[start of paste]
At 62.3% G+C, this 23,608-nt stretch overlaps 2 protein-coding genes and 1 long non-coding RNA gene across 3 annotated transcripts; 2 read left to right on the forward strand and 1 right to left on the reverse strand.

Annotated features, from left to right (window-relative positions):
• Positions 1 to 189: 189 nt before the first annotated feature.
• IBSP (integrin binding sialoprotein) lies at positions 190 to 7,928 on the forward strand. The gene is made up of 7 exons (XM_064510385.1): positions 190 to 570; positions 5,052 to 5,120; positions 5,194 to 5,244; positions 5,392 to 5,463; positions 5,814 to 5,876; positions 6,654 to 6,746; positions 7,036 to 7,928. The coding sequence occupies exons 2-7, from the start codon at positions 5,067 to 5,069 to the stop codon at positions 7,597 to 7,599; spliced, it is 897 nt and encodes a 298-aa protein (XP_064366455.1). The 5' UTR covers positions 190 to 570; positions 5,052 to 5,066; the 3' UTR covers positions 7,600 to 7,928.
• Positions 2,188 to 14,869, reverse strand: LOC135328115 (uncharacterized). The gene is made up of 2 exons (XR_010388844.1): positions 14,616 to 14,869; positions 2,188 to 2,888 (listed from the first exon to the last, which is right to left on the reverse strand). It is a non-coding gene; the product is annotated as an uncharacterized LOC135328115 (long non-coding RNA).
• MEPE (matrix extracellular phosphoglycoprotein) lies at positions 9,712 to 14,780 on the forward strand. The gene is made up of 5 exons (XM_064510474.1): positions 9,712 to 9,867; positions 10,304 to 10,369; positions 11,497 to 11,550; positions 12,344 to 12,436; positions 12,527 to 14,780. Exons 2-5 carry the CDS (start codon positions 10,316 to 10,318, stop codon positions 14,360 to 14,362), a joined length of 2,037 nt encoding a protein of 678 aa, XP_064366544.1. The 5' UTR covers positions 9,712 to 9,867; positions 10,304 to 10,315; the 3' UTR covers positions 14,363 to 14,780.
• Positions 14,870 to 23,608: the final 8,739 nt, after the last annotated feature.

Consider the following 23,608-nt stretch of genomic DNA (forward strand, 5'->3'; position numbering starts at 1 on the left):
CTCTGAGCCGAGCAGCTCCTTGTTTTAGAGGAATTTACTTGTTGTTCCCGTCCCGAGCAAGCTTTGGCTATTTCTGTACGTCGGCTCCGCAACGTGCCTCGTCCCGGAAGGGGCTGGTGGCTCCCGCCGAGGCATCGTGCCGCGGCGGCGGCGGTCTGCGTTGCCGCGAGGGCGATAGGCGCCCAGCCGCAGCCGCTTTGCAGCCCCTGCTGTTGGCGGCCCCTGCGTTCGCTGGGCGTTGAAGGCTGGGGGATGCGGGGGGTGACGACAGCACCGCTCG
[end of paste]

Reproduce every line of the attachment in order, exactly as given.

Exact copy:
At 62.3% G+C, this 23,608-nt stretch overlaps 2 protein-coding genes and 1 long non-coding RNA gene across 3 annotated transcripts; 2 read left to right on the forward strand and 1 right to left on the reverse strand.

Annotated features, from left to right (window-relative positions):
• Positions 1 to 189: 189 nt before the first annotated feature.
• IBSP (integrin binding sialoprotein) lies at positions 190 to 7,928 on the forward strand. The gene is made up of 7 exons (XM_064510385.1): positions 190 to 570; positions 5,052 to 5,120; positions 5,194 to 5,244; positions 5,392 to 5,463; positions 5,814 to 5,876; positions 6,654 to 6,746; positions 7,036 to 7,928. The coding sequence occupies exons 2-7, from the start codon at positions 5,067 to 5,069 to the stop codon at positions 7,597 to 7,599; spliced, it is 897 nt and encodes a 298-aa protein (XP_064366455.1). The 5' UTR covers positions 190 to 570; positions 5,052 to 5,066; the 3' UTR covers positions 7,600 to 7,928.
• Positions 2,188 to 14,869, reverse strand: LOC135328115 (uncharacterized). The gene is made up of 2 exons (XR_010388844.1): positions 14,616 to 14,869; positions 2,188 to 2,888 (listed from the first exon to the last, which is right to left on the reverse strand). It is a non-coding gene; the product is annotated as an uncharacterized LOC135328115 (long non-coding RNA).
• MEPE (matrix extracellular phosphoglycoprotein) lies at positions 9,712 to 14,780 on the forward strand. The gene is made up of 5 exons (XM_064510474.1): positions 9,712 to 9,867; positions 10,304 to 10,369; positions 11,497 to 11,550; positions 12,344 to 12,436; positions 12,527 to 14,780. Exons 2-5 carry the CDS (start codon positions 10,316 to 10,318, stop codon positions 14,360 to 14,362), a joined length of 2,037 nt encoding a protein of 678 aa, XP_064366544.1. The 5' UTR covers positions 9,712 to 9,867; positions 10,304 to 10,315; the 3' UTR covers positions 14,363 to 14,780.
• Positions 14,870 to 23,608: the final 8,739 nt, after the last annotated feature.

Consider the following 23,608-nt stretch of genomic DNA (forward strand, 5'->3'; position numbering starts at 1 on the left):
CTCTGAGCCGAGCAGCTCCTTGTTTTAGAGGAATTTACTTGTTGTTCCCGTCCCGAGCAAGCTTTGGCTATTTCTGTACGTCGGCTCCGCAACGTGCCTCGTCCCGGAAGGGGCTGGTGGCTCCCGCCGAGGCATCGTGCCGCGGCGGCGGCGGTCTGCGTTGCCGCGAGGGCGATAGGCGCCCAGCCGCAGCCGCTTTGCAGCCCCTGCTGTTGGCGGCCCCTGCGTTCGCTGGGCGTTGAAGGCTGGGGGATGCGGGGGGTGACGACAGCACCGCTCG